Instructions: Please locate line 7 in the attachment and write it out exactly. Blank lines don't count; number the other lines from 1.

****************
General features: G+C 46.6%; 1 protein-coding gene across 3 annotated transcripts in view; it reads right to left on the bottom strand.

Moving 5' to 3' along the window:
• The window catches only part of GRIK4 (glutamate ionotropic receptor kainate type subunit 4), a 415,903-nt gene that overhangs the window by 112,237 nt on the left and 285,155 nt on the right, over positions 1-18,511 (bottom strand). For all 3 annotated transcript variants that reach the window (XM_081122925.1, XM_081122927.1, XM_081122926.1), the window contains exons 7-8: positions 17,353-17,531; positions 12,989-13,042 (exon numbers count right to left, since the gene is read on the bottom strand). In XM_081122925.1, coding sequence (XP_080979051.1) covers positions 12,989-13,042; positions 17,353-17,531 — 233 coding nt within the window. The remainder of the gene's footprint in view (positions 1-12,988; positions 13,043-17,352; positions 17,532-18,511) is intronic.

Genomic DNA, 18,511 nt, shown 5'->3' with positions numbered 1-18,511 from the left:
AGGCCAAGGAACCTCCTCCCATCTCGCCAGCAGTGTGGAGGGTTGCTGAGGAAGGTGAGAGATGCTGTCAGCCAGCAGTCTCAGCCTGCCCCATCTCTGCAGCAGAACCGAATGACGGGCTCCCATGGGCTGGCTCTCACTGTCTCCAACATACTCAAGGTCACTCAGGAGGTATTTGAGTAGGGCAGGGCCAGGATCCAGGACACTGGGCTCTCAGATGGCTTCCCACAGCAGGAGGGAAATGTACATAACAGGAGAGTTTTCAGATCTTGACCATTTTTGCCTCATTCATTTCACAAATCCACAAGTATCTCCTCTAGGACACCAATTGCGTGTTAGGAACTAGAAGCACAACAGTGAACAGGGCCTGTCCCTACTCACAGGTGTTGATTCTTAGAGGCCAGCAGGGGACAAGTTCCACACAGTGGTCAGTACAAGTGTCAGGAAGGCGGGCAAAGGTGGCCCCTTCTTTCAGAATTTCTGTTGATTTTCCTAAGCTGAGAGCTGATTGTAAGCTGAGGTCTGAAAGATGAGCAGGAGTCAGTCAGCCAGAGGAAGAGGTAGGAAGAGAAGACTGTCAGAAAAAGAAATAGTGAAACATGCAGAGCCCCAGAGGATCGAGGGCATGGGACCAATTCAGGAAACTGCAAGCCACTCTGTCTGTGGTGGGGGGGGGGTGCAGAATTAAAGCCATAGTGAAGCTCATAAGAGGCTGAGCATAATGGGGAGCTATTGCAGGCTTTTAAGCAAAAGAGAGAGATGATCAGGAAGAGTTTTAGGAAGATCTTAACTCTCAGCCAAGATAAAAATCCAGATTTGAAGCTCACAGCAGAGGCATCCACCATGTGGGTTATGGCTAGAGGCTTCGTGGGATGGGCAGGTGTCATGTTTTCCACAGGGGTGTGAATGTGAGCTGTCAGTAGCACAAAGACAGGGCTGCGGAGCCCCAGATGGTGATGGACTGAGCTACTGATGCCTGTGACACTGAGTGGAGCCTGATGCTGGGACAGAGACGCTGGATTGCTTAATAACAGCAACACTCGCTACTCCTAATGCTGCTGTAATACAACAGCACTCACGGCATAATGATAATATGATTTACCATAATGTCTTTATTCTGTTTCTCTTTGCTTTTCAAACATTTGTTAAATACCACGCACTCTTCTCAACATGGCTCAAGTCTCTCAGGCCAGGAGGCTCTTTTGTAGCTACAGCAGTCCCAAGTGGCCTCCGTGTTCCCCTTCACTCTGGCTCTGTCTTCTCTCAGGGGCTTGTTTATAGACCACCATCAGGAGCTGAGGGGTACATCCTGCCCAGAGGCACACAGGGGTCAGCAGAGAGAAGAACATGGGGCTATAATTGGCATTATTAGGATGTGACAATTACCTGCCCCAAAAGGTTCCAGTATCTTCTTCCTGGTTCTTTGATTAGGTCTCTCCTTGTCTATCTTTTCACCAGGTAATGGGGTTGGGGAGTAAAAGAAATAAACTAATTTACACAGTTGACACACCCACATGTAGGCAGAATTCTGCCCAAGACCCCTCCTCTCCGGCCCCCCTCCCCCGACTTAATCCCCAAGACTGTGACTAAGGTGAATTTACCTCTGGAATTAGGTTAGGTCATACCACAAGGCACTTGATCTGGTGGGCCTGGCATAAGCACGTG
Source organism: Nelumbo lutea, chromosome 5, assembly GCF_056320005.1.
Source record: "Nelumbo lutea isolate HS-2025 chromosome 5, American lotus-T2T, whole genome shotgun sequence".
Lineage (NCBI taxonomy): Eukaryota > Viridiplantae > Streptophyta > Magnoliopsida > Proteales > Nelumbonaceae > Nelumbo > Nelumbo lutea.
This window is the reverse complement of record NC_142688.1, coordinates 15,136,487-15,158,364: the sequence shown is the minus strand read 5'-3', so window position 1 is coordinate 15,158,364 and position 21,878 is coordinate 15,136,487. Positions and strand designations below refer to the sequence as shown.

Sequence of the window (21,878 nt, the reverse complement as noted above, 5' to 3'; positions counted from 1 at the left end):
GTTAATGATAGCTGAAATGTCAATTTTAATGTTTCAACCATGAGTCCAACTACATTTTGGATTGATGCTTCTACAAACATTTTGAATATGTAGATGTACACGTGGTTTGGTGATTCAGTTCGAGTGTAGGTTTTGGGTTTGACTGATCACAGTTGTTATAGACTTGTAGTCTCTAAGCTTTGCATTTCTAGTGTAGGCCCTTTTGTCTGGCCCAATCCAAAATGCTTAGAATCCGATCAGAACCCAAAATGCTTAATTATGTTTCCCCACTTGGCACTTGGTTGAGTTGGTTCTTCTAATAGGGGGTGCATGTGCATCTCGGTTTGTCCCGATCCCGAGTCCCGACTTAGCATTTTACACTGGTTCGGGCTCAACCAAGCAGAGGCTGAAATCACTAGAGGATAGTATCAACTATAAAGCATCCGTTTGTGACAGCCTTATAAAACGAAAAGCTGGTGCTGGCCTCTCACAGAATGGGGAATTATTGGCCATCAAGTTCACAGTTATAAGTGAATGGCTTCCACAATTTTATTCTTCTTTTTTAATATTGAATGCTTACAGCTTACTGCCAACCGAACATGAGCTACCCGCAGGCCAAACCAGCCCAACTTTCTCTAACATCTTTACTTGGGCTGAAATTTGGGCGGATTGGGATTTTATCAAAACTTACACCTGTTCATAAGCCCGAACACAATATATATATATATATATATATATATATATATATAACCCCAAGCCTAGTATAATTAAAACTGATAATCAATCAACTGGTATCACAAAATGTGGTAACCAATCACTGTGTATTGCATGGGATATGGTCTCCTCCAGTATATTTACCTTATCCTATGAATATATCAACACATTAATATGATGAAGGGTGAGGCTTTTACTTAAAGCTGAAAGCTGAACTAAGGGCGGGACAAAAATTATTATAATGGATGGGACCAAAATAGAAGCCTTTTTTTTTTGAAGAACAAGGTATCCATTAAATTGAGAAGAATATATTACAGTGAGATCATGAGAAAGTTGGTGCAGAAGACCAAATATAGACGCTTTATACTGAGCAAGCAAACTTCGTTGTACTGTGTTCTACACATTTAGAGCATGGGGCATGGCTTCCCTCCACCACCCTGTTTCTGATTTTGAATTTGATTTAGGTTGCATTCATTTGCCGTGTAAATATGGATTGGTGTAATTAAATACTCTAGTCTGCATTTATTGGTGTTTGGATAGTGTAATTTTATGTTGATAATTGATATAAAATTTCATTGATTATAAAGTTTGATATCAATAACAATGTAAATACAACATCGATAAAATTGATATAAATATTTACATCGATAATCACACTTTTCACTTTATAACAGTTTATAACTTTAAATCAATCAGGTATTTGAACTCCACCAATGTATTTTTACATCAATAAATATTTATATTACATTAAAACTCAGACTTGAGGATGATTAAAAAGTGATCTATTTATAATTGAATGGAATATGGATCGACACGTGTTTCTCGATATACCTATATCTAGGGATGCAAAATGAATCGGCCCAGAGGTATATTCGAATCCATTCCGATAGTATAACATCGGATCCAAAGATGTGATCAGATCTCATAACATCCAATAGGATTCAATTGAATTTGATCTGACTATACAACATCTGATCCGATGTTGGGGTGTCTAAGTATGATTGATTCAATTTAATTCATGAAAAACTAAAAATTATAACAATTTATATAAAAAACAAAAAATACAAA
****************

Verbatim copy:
Source record: "Nelumbo lutea isolate HS-2025 chromosome 5, American lotus-T2T, whole genome shotgun sequence".